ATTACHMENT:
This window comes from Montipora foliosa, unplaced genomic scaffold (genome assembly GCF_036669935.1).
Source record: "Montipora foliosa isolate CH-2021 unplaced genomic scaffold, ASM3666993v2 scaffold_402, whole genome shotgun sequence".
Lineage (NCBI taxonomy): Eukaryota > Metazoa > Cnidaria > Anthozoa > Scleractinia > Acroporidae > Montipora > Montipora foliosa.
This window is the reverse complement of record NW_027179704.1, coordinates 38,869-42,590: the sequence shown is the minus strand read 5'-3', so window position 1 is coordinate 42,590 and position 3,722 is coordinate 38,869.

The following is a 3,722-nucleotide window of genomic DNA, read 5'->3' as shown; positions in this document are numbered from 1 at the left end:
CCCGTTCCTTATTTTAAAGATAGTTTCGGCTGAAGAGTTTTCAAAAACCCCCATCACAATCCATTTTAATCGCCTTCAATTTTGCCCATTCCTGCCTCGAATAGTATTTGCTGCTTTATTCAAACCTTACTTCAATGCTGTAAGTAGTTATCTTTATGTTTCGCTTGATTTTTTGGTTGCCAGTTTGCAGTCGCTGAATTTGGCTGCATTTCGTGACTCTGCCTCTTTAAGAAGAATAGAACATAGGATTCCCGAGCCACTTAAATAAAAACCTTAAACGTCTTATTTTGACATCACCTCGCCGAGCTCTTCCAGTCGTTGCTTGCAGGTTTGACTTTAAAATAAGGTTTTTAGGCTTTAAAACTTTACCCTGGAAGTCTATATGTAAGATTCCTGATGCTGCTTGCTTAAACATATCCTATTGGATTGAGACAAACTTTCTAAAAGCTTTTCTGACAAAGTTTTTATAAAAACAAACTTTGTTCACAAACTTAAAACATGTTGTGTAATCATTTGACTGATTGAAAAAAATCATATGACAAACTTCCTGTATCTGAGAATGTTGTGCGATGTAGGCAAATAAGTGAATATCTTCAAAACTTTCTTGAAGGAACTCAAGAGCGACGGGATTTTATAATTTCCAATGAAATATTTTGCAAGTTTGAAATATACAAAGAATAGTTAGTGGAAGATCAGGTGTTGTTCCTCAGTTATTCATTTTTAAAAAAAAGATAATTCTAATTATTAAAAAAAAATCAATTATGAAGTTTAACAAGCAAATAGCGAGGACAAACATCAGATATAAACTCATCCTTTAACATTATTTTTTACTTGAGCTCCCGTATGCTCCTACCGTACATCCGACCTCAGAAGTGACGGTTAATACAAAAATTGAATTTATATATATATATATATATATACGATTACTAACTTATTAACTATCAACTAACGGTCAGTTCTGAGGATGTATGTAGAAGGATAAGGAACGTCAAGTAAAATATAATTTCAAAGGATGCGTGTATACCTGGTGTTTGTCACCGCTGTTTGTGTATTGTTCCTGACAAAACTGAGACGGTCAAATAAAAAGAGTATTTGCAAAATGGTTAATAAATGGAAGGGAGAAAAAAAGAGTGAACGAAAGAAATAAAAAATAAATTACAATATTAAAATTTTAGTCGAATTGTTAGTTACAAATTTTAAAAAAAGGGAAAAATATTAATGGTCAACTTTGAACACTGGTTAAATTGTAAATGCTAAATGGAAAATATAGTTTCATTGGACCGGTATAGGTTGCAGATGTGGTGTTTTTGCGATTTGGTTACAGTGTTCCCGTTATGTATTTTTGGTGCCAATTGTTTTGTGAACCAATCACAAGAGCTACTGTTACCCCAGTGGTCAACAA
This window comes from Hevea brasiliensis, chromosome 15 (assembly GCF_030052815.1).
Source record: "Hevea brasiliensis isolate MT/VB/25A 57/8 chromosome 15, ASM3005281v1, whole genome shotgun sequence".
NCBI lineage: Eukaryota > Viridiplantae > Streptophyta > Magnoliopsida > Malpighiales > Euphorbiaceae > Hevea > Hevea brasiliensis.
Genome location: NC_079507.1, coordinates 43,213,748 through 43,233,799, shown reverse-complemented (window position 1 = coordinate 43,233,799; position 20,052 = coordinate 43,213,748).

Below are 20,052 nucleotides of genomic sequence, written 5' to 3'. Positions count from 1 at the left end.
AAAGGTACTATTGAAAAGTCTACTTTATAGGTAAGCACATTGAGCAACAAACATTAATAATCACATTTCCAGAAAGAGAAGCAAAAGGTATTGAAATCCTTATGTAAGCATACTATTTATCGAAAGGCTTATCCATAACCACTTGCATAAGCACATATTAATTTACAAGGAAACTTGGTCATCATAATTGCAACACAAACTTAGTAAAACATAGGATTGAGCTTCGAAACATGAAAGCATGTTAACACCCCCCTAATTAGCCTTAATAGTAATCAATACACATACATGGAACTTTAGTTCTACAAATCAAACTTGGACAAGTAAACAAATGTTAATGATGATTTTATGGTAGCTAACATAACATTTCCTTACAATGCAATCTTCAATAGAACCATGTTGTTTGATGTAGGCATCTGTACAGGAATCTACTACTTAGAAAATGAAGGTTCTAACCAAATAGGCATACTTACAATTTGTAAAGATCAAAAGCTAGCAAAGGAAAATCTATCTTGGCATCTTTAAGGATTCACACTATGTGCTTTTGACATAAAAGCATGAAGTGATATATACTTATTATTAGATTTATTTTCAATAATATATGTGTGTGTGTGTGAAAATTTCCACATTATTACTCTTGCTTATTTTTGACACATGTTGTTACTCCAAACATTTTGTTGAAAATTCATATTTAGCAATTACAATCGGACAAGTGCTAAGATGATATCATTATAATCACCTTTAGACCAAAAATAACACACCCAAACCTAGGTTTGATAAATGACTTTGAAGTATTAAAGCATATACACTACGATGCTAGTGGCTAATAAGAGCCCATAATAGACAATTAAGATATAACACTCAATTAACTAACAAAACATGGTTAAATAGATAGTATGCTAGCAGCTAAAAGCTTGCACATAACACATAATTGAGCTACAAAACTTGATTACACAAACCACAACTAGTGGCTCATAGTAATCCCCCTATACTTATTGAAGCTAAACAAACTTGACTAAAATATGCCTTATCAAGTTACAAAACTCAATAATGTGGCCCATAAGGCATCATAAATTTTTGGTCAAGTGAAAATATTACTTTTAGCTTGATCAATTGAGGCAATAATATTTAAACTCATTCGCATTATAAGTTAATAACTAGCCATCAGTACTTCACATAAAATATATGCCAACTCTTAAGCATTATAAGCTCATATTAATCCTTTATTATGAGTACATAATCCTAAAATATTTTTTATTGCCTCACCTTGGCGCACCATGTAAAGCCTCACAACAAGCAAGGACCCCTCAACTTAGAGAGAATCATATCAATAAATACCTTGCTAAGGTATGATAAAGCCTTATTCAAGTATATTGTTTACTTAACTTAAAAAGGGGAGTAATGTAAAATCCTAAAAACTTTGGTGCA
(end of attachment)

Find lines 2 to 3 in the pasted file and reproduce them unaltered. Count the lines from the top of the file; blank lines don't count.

Source record: "Montipora foliosa isolate CH-2021 unplaced genomic scaffold, ASM3666993v2 scaffold_402, whole genome shotgun sequence".
Lineage (NCBI taxonomy): Eukaryota > Metazoa > Cnidaria > Anthozoa > Scleractinia > Acroporidae > Montipora > Montipora foliosa.